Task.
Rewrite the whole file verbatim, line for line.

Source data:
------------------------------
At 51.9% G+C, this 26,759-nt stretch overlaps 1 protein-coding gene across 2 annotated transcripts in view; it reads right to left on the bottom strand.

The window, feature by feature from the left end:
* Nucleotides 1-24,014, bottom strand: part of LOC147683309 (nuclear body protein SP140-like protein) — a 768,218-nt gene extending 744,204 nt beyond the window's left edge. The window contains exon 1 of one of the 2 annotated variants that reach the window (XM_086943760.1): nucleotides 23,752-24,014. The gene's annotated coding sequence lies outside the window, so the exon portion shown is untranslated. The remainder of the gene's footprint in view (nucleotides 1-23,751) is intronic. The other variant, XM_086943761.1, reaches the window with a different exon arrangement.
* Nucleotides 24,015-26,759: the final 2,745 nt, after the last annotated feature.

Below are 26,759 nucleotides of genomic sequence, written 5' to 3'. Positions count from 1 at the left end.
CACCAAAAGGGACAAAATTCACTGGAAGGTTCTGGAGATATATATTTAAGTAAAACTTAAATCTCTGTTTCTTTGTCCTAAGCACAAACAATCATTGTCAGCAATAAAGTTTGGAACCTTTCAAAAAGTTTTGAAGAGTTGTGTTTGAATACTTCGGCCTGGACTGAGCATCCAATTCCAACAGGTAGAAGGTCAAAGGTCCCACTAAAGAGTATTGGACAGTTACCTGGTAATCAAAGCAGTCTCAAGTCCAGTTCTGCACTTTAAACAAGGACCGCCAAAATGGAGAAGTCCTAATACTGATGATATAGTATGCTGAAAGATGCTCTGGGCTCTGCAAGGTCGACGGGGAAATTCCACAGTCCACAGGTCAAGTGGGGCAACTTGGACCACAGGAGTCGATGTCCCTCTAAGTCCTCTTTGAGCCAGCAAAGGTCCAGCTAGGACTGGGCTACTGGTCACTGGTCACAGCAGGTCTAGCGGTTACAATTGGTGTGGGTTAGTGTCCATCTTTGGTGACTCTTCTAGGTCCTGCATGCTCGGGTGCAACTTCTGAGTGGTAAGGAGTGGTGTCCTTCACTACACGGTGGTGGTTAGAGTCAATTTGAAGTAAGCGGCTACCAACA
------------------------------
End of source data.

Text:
At 51.9% G+C, this 26,759-nt stretch overlaps 1 protein-coding gene across 2 annotated transcripts in view; it reads right to left on the bottom strand.

The window, feature by feature from the left end:
* Nucleotides 1-24,014, bottom strand: part of LOC147683309 (nuclear body protein SP140-like protein) — a 768,218-nt gene extending 744,204 nt beyond the window's left edge. The window contains exon 1 of one of the 2 annotated variants that reach the window (XM_086943760.1): nucleotides 23,752-24,014. The gene's annotated coding sequence lies outside the window, so the exon portion shown is untranslated. The remainder of the gene's footprint in view (nucleotides 1-23,751) is intronic. The other variant, XM_086943761.1, reaches the window with a different exon arrangement.
* Nucleotides 24,015-26,759: the final 2,745 nt, after the last annotated feature.

Below are 26,759 nucleotides of genomic sequence, written 5' to 3'. Positions count from 1 at the left end.
CACCAAAAGGGACAAAATTCACTGGAAGGTTCTGGAGATATATATTTAAGTAAAACTTAAATCTCTGTTTCTTTGTCCTAAGCACAAACAATCATTGTCAGCAATAAAGTTTGGAACCTTTCAAAAAGTTTTGAAGAGTTGTGTTTGAATACTTCGGCCTGGACTGAGCATCCAATTCCAACAGGTAGAAGGTCAAAGGTCCCACTAAAGAGTATTGGACAGTTACCTGGTAATCAAAGCAGTCTCAAGTCCAGTTCTGCACTTTAAACAAGGACCGCCAAAATGGAGAAGTCCTAATACTGATGATATAGTATGCTGAAAGATGCTCTGGGCTCTGCAAGGTCGACGGGGAAATTCCACAGTCCACAGGTCAAGTGGGGCAACTTGGACCACAGGAGTCGATGTCCCTCTAAGTCCTCTTTGAGCCAGCAAAGGTCCAGCTAGGACTGGGCTACTGGTCACTGGTCACAGCAGGTCTAGCGGTTACAATTGGTGTGGGTTAGTGTCCATCTTTGGTGACTCTTCTAGGTCCTGCATGCTCGGGTGCAACTTCTGAGTGGTAAGGAGTGGTGTCCTTCACTACACGGTGGTGGTTAGAGTCAATTTGAAGTAAGCGGCTACCAACA